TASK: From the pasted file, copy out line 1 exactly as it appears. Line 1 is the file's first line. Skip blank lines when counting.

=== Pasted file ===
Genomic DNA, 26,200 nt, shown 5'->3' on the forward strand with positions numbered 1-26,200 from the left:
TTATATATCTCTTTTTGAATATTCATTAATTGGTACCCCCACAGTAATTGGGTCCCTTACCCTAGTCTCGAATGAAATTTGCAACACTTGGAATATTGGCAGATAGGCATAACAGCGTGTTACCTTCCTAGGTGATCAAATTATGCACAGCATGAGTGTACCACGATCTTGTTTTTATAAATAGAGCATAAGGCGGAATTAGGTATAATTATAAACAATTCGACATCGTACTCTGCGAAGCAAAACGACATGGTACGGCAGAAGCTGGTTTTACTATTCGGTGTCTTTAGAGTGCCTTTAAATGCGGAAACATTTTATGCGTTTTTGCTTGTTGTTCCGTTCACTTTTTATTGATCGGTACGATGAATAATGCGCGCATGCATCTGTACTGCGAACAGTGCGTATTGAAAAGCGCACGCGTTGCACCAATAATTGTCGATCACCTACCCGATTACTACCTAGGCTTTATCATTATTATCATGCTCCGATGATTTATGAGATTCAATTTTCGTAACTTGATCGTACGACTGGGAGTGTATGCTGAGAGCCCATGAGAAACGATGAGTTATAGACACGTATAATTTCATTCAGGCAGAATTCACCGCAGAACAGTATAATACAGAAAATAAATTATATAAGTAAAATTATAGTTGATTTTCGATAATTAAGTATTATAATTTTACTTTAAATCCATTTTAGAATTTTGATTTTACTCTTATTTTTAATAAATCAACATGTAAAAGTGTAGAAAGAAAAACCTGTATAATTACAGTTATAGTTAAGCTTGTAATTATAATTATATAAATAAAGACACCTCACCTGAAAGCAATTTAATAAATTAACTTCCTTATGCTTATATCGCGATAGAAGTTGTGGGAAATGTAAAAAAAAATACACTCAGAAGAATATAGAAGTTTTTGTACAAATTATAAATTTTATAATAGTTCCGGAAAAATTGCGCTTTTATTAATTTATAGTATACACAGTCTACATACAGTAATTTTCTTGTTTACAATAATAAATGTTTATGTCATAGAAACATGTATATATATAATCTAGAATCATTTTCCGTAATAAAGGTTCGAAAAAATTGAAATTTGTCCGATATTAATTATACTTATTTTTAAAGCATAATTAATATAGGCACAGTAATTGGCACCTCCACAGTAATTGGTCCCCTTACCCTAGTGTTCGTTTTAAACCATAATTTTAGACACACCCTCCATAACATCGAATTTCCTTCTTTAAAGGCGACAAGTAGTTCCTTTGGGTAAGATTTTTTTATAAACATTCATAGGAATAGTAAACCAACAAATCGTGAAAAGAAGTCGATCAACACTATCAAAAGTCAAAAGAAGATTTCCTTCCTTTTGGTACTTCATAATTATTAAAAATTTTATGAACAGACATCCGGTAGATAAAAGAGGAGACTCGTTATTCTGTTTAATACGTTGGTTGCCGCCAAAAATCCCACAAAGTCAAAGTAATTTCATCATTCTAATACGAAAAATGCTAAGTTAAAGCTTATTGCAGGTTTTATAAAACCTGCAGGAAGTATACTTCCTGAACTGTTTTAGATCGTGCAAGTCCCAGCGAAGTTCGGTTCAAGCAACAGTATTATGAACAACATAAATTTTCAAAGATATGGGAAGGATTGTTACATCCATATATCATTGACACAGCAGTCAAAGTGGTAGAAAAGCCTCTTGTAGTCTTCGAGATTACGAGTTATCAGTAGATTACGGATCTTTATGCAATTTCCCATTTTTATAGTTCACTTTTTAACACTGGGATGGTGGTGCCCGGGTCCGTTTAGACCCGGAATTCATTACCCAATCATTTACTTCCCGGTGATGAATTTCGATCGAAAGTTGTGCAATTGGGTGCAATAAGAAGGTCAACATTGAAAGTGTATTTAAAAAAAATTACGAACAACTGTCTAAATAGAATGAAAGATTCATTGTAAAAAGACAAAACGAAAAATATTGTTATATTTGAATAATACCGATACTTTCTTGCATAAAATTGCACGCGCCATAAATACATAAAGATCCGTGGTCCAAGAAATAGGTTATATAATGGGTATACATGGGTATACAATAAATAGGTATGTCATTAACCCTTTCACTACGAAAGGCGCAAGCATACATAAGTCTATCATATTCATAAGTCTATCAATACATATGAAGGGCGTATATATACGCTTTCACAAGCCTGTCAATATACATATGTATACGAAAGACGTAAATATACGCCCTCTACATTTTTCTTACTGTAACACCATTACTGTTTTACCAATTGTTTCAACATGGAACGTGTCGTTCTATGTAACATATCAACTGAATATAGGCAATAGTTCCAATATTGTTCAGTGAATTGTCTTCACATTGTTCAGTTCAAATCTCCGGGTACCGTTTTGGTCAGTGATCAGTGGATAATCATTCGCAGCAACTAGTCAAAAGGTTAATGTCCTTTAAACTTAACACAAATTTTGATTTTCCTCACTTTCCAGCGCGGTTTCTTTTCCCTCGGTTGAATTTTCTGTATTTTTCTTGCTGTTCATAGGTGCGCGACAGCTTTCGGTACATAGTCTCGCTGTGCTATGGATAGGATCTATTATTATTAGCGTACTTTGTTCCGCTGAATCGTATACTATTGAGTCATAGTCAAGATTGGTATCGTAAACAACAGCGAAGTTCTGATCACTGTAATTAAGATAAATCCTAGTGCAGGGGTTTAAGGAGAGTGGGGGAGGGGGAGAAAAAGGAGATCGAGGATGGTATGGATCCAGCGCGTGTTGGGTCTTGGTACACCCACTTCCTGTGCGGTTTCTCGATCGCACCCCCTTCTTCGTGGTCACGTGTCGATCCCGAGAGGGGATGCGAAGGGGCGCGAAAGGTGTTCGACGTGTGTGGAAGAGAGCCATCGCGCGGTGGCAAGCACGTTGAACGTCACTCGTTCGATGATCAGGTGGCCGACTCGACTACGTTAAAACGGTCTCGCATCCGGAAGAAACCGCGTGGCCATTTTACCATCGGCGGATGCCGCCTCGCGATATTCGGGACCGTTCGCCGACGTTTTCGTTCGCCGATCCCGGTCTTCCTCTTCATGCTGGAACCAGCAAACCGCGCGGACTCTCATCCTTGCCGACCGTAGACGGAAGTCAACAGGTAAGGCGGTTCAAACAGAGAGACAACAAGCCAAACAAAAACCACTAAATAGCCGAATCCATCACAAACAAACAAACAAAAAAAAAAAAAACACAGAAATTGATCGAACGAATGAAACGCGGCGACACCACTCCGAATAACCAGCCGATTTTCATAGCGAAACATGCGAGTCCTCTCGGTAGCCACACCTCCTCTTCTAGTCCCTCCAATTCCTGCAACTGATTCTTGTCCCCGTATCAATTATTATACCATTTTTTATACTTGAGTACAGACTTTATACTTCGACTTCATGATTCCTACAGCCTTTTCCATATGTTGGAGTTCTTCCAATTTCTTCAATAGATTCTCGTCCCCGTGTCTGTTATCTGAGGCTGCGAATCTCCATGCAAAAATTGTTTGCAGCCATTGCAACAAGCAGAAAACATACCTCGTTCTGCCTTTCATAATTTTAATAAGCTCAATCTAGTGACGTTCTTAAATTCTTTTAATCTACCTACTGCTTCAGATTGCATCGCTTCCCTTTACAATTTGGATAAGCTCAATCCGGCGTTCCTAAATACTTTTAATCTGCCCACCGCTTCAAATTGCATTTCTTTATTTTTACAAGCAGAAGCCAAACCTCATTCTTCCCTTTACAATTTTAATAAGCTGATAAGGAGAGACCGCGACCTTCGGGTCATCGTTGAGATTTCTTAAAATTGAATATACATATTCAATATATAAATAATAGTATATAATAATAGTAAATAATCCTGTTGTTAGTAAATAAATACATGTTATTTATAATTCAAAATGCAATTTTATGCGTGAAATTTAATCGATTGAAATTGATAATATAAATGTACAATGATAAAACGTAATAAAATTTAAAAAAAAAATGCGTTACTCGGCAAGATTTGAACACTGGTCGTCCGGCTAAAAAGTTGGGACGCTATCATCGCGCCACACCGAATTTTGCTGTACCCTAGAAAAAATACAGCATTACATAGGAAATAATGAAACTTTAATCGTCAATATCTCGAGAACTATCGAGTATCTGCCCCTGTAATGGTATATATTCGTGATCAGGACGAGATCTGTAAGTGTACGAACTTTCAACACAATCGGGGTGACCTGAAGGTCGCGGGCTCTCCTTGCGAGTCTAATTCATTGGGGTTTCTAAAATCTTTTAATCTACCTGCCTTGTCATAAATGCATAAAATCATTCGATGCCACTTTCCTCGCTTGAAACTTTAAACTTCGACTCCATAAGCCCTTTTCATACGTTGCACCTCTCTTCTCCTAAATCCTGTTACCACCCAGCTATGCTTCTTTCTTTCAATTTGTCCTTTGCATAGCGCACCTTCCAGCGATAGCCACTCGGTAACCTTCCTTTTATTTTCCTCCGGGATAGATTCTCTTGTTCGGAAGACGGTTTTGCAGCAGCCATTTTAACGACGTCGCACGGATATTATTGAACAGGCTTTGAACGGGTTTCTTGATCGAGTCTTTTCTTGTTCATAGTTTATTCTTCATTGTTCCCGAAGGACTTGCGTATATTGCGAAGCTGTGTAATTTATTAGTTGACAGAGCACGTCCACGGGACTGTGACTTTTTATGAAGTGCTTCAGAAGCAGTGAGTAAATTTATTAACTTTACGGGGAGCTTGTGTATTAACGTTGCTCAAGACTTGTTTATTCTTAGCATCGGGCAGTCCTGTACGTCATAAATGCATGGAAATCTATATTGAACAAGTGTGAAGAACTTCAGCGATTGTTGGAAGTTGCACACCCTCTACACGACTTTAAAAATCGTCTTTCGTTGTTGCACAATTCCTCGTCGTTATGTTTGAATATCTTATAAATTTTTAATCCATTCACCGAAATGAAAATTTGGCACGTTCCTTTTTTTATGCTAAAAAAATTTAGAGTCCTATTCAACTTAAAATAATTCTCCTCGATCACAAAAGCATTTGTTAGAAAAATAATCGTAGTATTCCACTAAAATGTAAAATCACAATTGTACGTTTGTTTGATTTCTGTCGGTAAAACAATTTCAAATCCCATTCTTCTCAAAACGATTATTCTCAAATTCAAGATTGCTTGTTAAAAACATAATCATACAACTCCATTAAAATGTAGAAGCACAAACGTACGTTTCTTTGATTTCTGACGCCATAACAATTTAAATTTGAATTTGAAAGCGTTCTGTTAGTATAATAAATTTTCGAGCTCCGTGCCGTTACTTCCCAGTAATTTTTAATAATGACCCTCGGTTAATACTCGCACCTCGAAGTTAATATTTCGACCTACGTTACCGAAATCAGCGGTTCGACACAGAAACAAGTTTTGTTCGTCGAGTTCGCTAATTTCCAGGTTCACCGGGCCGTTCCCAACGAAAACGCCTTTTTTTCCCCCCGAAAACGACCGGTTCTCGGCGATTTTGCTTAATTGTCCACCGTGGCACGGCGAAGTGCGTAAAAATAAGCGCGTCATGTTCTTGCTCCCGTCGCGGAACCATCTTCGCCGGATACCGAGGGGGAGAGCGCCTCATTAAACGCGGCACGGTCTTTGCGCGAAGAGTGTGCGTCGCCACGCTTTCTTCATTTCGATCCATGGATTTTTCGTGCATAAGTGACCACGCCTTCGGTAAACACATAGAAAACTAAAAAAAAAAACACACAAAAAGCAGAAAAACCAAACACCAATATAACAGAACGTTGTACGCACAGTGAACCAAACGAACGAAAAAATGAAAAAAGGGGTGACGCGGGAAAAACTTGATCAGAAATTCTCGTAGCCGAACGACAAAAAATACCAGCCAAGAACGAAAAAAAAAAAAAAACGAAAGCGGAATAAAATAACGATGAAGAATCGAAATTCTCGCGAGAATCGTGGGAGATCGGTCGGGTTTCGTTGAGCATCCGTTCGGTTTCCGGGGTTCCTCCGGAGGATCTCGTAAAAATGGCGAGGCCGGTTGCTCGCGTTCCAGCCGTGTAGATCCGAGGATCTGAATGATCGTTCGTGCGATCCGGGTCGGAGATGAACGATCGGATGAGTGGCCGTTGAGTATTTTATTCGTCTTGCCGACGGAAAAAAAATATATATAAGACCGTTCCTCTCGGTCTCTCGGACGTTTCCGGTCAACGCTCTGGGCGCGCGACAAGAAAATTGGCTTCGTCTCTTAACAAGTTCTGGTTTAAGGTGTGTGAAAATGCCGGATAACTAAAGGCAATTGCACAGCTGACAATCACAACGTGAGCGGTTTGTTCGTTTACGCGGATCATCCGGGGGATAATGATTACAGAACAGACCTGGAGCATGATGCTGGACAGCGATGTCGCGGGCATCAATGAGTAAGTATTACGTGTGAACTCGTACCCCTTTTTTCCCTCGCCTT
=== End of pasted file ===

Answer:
Genomic DNA, 26,200 nt, shown 5'->3' on the forward strand with positions numbered 1-26,200 from the left: